it is around the year 177 and we are in the ancient world and we're now meeting the person of Celsus. And we don't really know a lot about Celsus other than the fact that he was a jerk. Celsus was not necessarily a good opponent for Christians. He liked to scorn and mock Christians and to call them all sorts of names and to come up with all sorts of allegations about the Christian faith. And Celsus' main work is called The True Word or the True Logos. And Celsus was a Greek philosopher. He was a pagan. He thought of himself as an elite, as one of the better minds of his day, and he certainly was a scholar of some report. His work on the true word is actually lost to us today, though we have wide portions of it left to us because Origen, the third century philosopher and Christian, wrote a book, Contra Celsum, or Against Celsus, in which he cites Celsus' work repeatedly in an effort to refute it. But we're still back in the second century and Celsus has just taken notice of this Christian faith and he's decided to attack it. Now this is really something new. For someone of his stature in terms of philosophy, even if he is a second-rate person and not a world-class scholar that would be remembered forever, but still he's a philosopher. And for Celsus to take on the Christian faith and to come up with allegations and comments about it, designed to make it look foolish, is actually a first step in the world around the Christian Church of the Apostolic Age, turning its eye and looking on the Christian Church and beginning to not like what it sees. And Celsus had a number of allegations that endured long after he was gone and his book was lost. In particular he liked to mock not only Christ but Mary. Celsus stresses pretty aggressively that there's no way Mary could have been chosen by God his allegation actually that Mary was of such low birth and that she was neither rich nor of rank means of course you could not have been chosen by a divine figure to bring good to the world Celsius has some things to say about Christ as well he says that the miracles of Christ were not a result or evidence or proof of the divinity of Christ but rather proof that Christ was your sort of average rank-and-file sorcerer. And you have to get the barb in this for Celsus to say that Christ is a sorcerer is not saying well he just did magic tricks but rather to say he's not even a good philosopher or a good religionist. His faith is this kind of lowbrow magic parlor tricks to wow the crowds but not anything of substance religionist. His faith is this kind of lowbrow magic parlor tricks to wow the crowds but not anything of substance with real philosophy in the Greek model.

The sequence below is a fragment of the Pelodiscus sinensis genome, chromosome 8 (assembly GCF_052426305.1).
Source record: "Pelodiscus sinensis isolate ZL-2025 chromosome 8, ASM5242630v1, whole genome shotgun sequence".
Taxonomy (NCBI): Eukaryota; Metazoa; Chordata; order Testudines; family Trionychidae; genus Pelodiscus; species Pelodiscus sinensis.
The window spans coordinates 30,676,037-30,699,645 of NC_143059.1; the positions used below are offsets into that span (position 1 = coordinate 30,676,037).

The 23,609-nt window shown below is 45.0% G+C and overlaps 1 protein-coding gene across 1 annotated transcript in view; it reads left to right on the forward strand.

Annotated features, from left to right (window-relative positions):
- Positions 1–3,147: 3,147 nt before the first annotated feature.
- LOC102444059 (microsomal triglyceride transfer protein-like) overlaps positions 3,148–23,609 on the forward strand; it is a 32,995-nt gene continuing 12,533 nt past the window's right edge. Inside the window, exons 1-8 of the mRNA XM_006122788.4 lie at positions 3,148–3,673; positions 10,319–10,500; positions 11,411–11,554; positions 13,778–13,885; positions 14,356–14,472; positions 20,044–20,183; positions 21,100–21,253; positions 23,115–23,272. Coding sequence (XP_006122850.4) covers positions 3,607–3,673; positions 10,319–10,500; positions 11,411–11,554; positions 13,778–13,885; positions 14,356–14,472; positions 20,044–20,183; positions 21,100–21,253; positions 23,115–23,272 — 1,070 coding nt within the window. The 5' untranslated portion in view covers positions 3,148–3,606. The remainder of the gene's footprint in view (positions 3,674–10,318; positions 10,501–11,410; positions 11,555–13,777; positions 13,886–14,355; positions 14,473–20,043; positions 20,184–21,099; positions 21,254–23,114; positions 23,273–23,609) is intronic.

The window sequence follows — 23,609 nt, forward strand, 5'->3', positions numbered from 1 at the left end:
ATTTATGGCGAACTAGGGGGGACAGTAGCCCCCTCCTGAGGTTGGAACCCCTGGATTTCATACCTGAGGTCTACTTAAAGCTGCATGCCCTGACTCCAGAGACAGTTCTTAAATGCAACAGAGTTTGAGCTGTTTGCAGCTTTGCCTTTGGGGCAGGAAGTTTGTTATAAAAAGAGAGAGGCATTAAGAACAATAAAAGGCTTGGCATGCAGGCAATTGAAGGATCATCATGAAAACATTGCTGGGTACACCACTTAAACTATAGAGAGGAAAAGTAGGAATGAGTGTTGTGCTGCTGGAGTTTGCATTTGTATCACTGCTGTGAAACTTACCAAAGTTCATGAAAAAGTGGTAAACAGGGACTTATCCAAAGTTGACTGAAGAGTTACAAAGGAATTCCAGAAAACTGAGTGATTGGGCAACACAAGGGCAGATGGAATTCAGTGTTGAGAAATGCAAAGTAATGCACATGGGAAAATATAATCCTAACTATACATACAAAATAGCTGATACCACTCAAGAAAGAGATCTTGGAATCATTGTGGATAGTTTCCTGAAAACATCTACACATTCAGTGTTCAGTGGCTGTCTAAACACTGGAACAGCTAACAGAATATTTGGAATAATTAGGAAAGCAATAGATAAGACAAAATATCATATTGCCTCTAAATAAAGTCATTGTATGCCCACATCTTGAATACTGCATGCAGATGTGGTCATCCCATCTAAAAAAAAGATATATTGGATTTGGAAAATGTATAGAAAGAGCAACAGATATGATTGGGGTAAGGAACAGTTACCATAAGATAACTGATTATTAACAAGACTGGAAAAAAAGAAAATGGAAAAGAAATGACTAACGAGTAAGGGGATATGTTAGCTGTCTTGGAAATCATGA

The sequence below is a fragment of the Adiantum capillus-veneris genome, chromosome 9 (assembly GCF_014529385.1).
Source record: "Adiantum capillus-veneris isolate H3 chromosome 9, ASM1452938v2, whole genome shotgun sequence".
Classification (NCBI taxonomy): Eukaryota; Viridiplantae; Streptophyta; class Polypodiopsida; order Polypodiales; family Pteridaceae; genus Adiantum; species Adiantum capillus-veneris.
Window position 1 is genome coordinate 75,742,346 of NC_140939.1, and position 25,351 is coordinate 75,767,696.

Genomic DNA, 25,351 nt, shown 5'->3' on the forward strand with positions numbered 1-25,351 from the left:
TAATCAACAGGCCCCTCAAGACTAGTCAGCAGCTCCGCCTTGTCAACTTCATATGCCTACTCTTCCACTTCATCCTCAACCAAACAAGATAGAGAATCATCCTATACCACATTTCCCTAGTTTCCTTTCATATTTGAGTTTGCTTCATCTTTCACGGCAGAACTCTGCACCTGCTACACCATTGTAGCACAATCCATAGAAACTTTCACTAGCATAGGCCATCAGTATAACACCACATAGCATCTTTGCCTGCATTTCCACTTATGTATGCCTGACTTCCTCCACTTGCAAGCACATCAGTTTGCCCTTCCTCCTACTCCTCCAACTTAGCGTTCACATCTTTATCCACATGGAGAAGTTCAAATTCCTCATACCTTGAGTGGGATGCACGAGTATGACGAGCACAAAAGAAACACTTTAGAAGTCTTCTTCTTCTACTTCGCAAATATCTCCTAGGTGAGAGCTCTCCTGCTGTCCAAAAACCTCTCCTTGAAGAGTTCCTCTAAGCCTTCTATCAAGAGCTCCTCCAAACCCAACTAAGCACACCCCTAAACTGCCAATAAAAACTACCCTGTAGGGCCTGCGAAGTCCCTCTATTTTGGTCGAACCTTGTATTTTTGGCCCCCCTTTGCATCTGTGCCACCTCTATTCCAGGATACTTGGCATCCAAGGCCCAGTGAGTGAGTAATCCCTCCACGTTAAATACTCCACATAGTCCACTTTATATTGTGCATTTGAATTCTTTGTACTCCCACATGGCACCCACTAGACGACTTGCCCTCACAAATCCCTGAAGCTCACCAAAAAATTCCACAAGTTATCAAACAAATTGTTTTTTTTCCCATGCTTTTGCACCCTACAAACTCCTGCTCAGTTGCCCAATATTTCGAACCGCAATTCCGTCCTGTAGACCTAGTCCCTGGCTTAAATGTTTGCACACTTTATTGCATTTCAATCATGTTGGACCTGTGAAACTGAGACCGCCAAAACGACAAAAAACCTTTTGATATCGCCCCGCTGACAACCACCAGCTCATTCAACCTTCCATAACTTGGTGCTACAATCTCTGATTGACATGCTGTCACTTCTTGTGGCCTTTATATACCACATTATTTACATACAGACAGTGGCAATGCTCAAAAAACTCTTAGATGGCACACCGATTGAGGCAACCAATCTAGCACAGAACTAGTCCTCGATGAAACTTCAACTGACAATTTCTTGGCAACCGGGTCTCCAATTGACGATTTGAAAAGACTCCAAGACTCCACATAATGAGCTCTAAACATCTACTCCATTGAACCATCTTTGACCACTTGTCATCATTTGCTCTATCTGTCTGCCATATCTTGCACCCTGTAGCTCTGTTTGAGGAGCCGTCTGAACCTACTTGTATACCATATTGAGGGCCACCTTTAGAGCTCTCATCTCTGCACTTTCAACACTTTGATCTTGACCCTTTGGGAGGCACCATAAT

And Celsus contends that it is impossible to believe that Christ could have been born of a virgin birth. He actually offers the first argument that Christ had a human father in an effort to undermine the Christian claims about Christ's divinity. Celsus argues that Christ was actually born of a human father. He even goes so far as to name him and to give his rank. He says that Christ's father was a Roman soldier by the name of Pantera. Now, Pantera is a name that's well known in the 21st century, but Pantera was actually a pretty common name of Roman soldiers in this day, or at least common enough. That essentially what Celsus is saying is that Jesus was born of a Jewish mother and some low-ranked soldier of no regard. Is it any wonder then that Origen saw the work of Celsus is so important as to take it on directly in his work against it? Well, Celsus' attack on the Christian faith is really emblematic of the changes that are going on in the second century as the Christian faith is moving from essentially being a forgotten sort of small-time religion that is really only problematic if it stirs up the Jews or if it creates isolated local problems in certain regions of the Roman Empire. What Celsus does here though, around 177, he churns his well-trained mind in an effort excoriate and to destroy the very foundations of the Christian claims about Christ as Lord. And no matter how humorous or how silly some of his claims might have been or simply how mean-spirited he might have been, the work of Celsus against the Christian Church is a demarcation of the kinds of things the Christians are now going to have to deal with. They're going to have to deal not just with the day in and day out pressures of the church as the Roman culture in the pagan world around them sort of presses them to conform. Now they have an enemy. Now they have a combatant in the intellectual arena. And it is the move of Celsus as well as a number of others in the claims about Christians, the way the Romans saw them, that brought into existence the age of the apologists. them, that brought into existence the age of the apologists.